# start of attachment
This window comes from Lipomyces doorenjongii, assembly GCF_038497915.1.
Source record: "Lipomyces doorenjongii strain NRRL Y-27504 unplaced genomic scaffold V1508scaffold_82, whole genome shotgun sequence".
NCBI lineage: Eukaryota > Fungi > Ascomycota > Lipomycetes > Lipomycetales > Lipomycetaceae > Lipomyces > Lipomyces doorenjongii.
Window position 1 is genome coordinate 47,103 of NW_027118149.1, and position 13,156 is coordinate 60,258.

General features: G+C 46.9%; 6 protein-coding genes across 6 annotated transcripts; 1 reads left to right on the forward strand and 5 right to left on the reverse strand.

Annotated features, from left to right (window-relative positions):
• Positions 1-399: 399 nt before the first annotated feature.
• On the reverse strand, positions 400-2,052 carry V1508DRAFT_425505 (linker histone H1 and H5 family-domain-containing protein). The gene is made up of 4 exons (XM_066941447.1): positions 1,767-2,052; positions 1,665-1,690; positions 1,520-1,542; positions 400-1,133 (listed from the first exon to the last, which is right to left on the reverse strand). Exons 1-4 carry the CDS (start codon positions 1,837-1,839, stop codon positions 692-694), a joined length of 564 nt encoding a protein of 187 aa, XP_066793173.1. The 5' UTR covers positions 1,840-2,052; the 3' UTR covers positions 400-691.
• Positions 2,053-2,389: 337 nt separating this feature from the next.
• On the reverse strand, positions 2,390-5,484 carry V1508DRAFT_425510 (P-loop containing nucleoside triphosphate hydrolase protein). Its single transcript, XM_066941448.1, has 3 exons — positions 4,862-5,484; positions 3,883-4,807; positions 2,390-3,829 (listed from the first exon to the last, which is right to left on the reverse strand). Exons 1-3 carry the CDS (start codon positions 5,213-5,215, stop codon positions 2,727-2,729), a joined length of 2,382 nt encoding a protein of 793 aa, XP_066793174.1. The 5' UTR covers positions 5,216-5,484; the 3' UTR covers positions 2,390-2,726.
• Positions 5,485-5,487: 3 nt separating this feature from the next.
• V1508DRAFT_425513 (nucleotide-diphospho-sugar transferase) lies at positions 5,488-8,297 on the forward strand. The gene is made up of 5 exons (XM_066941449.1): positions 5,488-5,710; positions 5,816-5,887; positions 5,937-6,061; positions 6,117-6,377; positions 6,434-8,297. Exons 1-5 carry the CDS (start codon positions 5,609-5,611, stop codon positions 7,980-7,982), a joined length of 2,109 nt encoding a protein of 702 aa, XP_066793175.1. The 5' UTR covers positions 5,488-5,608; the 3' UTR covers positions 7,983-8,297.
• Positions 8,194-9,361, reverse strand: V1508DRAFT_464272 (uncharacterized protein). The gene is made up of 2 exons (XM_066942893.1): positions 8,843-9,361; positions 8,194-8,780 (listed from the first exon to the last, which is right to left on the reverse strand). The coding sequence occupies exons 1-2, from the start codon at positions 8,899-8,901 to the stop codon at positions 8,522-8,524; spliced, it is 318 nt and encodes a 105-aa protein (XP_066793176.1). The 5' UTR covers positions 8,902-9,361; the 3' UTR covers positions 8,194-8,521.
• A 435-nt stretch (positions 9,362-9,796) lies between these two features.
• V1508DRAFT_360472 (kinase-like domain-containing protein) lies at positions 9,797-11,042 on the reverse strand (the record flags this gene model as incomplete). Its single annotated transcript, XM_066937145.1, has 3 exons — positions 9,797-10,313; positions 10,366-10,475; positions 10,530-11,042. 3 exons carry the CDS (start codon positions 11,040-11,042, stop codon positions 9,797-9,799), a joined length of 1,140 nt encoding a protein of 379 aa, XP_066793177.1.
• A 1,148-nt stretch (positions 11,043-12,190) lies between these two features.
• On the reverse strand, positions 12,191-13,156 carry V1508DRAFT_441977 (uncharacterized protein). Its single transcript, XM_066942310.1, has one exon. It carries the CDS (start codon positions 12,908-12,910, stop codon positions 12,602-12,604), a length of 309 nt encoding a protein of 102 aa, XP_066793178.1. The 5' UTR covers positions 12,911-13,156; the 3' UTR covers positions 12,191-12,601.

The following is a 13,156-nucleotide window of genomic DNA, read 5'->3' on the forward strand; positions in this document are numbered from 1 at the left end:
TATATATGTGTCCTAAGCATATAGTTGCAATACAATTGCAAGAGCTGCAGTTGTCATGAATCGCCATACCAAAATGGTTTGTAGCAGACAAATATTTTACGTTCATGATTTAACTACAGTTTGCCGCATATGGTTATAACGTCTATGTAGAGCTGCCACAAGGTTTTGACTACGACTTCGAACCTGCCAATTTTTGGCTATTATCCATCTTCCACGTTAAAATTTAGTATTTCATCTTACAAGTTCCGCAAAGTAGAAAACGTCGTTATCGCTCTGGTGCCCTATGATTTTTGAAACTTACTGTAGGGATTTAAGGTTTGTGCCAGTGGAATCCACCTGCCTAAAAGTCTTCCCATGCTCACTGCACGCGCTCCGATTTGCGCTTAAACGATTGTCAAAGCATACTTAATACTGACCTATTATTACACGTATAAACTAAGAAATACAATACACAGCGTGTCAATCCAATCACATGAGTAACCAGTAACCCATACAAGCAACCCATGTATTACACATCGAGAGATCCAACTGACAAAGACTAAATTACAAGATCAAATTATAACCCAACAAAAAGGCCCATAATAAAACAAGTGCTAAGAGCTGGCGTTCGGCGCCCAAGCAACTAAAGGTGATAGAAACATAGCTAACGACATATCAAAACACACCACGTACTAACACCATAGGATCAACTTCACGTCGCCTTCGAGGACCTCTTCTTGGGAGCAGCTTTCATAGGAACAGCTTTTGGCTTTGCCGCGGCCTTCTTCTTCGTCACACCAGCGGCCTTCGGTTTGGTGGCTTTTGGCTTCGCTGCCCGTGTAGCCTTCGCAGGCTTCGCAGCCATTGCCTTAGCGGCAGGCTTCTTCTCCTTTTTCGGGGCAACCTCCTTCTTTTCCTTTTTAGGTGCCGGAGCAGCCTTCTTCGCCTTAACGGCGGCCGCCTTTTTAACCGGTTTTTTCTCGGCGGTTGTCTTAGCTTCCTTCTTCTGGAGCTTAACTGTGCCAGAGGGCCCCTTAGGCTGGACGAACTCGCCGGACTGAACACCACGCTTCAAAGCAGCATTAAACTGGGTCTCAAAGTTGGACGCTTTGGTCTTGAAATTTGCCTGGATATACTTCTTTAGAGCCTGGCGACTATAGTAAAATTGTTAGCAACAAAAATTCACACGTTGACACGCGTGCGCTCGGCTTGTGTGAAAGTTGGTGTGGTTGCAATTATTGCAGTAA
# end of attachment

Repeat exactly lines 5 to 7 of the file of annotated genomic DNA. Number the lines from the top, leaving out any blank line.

General features: G+C 46.9%; 6 protein-coding genes across 6 annotated transcripts; 1 reads left to right on the forward strand and 5 right to left on the reverse strand.

Annotated features, from left to right (window-relative positions):
• Positions 1-399: 399 nt before the first annotated feature.